Winner Obama attacked ahead
of NH debates
NASHUA, N.H., Saturday (Reuters) - Barack Obama's bid to be America's first black president is under fire from Democrats and Republicans alike before political debates today to help voters pick who to vote for in New Hampshire's primary.
A day after his unexpected victory as Iowa's choice for the Democratic presidential nomination, Obama's message of hope and change was derided by both Hillary Clinton and Mitt Romney -- the leaders of the Democratic and Republican fields here.
“Did you listen to Barack Obama?” Romney, the former governor of neighbouring Massachusetts seeking to become America's first Mormon president, said at a late Friday rally. “He is a new face, but gosh when you listen to what comes out of his mouth. Its like, 'We're going to just get our troops out of Iraq,” Romney said. “Have you thought about the consequences?” Romney, who unexpectedly lost in Iowa to Baptist preacher and former Arkansas Gov. Mike Huckabee, was referring to Obama's promise to get U.S. troops out of Iraq.
|Democratic presidential hopeful Sen. Barack Obama, D-Ill., waves to supporters with his wife Michelle and daughters Malia, left and Sasha, center, at an after caucus rally at the Hy-Vee Center after winning the Iowa democratic presidential caucus Thursday Jan. 3, 2008 in Des Moines, Iowa. AP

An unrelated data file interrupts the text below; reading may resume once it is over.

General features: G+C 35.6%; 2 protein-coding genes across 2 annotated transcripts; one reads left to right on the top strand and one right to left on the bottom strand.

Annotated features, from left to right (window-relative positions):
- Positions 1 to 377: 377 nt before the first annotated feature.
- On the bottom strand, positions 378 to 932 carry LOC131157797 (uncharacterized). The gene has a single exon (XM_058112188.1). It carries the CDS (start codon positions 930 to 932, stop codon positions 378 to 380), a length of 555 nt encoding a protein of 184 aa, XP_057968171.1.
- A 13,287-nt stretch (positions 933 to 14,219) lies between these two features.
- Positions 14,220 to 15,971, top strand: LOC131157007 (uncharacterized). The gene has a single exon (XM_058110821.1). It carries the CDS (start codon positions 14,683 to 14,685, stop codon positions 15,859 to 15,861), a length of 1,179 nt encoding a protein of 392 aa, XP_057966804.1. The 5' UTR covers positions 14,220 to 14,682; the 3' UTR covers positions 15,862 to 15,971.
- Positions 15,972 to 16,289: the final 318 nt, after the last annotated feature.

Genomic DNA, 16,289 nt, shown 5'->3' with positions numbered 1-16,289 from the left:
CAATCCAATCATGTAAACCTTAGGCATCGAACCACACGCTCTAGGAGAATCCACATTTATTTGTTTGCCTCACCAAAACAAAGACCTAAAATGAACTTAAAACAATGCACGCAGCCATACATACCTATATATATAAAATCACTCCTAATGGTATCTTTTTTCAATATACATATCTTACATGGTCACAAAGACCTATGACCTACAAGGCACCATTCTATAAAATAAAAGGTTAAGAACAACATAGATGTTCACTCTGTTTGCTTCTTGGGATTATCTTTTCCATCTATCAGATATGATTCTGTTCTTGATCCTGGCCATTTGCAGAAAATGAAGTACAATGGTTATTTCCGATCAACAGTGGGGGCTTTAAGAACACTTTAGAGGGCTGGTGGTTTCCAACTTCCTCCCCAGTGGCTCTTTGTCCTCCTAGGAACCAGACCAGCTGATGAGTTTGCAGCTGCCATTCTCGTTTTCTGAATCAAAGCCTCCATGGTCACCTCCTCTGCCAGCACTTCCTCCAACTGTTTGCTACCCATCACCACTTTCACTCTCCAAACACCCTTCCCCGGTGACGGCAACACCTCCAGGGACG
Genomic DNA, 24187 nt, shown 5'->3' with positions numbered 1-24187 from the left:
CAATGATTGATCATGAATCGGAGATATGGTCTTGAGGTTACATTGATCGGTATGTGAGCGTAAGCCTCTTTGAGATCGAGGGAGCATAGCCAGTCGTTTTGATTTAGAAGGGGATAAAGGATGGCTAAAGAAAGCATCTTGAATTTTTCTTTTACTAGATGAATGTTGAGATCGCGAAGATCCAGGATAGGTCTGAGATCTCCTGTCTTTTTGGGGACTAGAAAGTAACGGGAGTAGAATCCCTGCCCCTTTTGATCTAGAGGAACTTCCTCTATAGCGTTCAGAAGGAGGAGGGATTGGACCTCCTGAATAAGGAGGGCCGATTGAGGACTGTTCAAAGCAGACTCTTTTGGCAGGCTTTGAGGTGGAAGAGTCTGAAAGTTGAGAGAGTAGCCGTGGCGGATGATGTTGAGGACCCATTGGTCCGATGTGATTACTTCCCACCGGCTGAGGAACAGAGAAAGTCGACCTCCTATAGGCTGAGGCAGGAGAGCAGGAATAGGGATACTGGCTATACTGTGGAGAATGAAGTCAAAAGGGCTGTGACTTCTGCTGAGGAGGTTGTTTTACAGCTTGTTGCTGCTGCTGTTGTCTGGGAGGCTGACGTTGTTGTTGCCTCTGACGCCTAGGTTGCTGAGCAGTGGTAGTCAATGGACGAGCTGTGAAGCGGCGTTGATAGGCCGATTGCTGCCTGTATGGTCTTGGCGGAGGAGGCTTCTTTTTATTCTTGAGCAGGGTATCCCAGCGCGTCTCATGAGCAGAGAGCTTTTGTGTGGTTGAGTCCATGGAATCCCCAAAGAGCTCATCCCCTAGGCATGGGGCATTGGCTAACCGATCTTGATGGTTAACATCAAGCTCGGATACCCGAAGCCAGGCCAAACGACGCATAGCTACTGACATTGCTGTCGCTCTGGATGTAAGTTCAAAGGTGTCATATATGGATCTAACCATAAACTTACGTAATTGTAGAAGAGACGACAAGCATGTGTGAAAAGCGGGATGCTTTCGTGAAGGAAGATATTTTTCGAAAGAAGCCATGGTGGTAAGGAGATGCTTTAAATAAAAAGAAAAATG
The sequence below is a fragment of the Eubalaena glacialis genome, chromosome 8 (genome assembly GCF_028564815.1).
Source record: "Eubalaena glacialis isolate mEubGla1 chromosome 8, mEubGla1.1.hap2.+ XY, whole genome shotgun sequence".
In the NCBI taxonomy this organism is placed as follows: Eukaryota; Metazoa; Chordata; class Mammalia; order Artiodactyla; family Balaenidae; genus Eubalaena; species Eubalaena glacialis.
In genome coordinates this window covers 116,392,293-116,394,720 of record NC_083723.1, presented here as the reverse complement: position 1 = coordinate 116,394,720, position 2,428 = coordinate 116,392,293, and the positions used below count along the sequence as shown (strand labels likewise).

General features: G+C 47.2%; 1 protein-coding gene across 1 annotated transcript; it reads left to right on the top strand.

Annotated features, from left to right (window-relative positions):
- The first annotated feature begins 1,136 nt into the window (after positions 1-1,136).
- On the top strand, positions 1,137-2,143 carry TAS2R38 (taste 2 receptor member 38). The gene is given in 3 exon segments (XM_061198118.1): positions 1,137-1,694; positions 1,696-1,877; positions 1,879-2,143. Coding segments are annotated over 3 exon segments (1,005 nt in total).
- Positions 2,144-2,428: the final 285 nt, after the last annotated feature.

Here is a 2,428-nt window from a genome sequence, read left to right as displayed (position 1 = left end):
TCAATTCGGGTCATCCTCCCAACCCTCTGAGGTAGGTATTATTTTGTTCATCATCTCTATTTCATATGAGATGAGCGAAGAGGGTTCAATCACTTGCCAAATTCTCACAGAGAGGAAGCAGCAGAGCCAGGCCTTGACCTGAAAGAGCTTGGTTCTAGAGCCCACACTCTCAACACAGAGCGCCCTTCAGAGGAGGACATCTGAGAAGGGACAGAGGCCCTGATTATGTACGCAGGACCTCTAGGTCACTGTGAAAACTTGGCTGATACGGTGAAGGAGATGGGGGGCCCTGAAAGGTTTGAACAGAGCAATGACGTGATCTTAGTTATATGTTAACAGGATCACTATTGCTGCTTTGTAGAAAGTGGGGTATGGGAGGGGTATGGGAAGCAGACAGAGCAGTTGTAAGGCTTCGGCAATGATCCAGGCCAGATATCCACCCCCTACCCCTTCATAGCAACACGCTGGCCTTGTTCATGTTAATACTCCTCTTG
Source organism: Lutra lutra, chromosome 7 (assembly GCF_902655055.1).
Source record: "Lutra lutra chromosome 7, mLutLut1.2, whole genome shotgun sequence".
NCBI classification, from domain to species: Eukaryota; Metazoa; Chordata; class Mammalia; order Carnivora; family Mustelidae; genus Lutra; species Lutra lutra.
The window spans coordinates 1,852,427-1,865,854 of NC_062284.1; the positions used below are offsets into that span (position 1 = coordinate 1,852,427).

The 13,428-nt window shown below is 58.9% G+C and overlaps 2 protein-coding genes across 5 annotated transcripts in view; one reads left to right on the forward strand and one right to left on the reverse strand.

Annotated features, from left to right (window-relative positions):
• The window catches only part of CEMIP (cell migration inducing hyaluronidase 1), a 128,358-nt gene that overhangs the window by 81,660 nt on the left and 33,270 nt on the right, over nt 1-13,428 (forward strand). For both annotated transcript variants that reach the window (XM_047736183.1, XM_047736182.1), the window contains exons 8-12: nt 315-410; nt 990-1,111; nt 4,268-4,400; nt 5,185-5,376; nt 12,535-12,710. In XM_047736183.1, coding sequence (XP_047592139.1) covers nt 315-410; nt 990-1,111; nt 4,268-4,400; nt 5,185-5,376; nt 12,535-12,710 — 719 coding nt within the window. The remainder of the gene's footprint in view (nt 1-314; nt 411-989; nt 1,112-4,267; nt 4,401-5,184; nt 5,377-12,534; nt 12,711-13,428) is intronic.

And Clinton said, “I know that the next president will embody the hopes and dreams of all of us, but I also know that they cannot be false hopes.
Tuesday's New Hampshire primaries will help decide who runs in November's election to succeed U.S. President George W. Bush.“We have to pick a president who is ready on Day One to do the job, the tough and difficult job,” said Clinton, seeking to become America's first female president.
Clinton and Obama spoke to the same Democratic rally on Friday evening. But today they will face off against each other in a controversial televised debate which promises an in-depth look at candidates.
The prime-time back-to-back debates on ABC -- first for Republicans and then Democrats -- will have a reduced field.
Republican Duncan Hunter and Democrats Dennis Kucinich and Mike Gravel were excluded by organizers and Democrats Joe Biden and Chris Dodd quit after poor returns in Iowa.
ABC only allowed candidates into the debate if they finished in the top four in Iowa or secured 5 percent in New Hampshire or national polls.
Kucinich's campaign filed an emergency complaint with the U.S. Federal Communications Commission late on Friday saying the network was, “violating its obligation to operate in the public interest” by excluding candidates.ABC said the tight field will allow Americans to hear more from each candidate and that the format will be novel.
Candidates will sit in a semi-circle and for 45 minutes ABC News anchor Charles Gibson will pose three major issues aimed at getting the politicians to debate among themselves as if at a dinner party.
There are no time constraints on how long a candidate may speak and Gibson says he plans to intervene only if needed to push the debate forward or calm an argument.
The second half of each 90-minute debate is more traditional with Gibson and a colleague for ABC's local affiliate WMUR asking specific questions of candidates.
ABC arranged the debate in conjunction with Facebook and some of the questions posed may be generated from issues raised by members of the popular networking site on a joint Facebook/ABC page which has been posting a daily question.